Russia’s invasion of Ukraine immediately slowed the recovery from the COVID-19 pandemic and set the global economy on a course of lower growth and rising inflation.
The OECD’s latest Economic Outlook projects global growth to decelerate sharply to around 3% this year and 2.8% in 2023, well below the recovery projected in the previous Economic Outlook last December.
The economic and social impact of the war is strongest in Europe, with many of the countries hardest hit in Europe, given exposure through energy imports and refugee flows.
High inflation is eroding household incomes and spending, hitting vulnerable households particularly hard. The risk of a serious food crisis remains acute for the world’s poorest economies because of the high risk of supply shortages and elevated costs.
Further increases in food and energy prices and persisting supply-chain bottlenecks are key factors causing consumer price inflation to peak at higher levels and remaining high for longer than previously projected. In some advanced economies, inflation is now expected to reach levels not seen since the 1970s. Cost pressures should start to ease with the impact of rising interest rates beginning to be felt through 2023. However, core inflation is still projected to remain at or above central bank target ranges in many major economies.
“Countries worldwide are being hit by higher commodity prices, which add to inflationary pressures and curb real incomes and spending, dampening the recovery,” OECD Secretary-General Mathias Cormann said during the presentation of the Outlook. “This slowdown is directly attributable to Russia’s unprovoked and unjustifiable war of aggression, which is causing lower real incomes, lower growth and fewer job opportunities worldwide.”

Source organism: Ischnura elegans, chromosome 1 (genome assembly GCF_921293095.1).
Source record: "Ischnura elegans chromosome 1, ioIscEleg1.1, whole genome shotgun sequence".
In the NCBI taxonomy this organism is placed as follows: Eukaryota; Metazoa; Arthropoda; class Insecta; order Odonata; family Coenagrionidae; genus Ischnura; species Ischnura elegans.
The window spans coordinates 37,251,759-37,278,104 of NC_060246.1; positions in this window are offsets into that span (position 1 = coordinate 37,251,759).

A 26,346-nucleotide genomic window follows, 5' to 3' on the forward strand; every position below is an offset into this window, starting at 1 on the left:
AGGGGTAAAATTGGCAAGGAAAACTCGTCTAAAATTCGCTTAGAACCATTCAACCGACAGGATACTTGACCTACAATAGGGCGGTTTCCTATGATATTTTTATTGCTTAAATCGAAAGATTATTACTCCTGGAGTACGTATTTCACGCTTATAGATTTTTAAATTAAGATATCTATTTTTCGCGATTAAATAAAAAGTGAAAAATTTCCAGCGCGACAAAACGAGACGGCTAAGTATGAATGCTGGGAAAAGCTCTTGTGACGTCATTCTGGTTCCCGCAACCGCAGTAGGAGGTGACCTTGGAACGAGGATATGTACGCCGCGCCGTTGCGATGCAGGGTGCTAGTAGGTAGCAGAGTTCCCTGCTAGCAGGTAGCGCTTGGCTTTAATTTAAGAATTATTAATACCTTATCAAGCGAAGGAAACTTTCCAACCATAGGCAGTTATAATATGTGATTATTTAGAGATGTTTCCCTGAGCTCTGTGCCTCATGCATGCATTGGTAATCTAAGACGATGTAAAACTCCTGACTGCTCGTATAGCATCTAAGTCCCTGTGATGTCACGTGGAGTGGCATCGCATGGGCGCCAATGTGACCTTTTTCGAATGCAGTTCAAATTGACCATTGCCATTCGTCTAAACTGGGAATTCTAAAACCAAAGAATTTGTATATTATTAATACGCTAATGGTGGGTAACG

Uncertainty around the outlook is high, marked by prominent downside risks. We don’t know how much longer Russia’s war against Ukraine will last and how much worse it may get.
Many low-income and emerging‑market economies will be challenged even more by rising food and energy prices, slower demand growth in their export markets, and the potential for capital outflows as interest rates rise in the advanced countries.
Furthermore, the pandemic is not over - more aggressive or contagious variants may emerge, and zero‑Covid policies in China may continue to disrupt supply chains.
“The Outlook is sobering, and the world is already paying the price for Russia’s aggression,” said Chief Economist Laurence Boone said. “The choices made by policymakers and citizens will be crucial to determining how high that price will be and how the burden will be shared. Famine is not a price the world should pay.”
Greater international cooperation is essential to help avoid a food crisis. Curbing export restrictions, which drive up global prices, boosting efforts to transport commodities out of Ukraine and targeted direct aid would help countries hit by the current disruptions.
Protecting low-income households from the costs of the war must be an urgent priority for governments. However, the best policy option to provide such support to cushion the impact of higher prices is through temporary, well-targeted, means-tested fiscal measures.
In most economies with healthy growth and employment, the level of inflation no longer warrants an accommodative monetary policy stance. The more widespread and entrenched inflation has become, the faster the removal should be. Further policy rate increases will likely be needed in many emerging-market economies, to help anchor inflation expectations and avoid destabilising capital outflows.
The war has again underscored the importance of energy security. Accelerating the green energy transition would both improve energy security and help lower carbon emissions. Regulatory and fiscal incentives can stimulate movement towards alternative energy sources, but large-scale renewable energy investments will require copper, rare earths and other materials that are concentrated in a few countries. Open international trade is therefore essential to achieve the transition and energy security.
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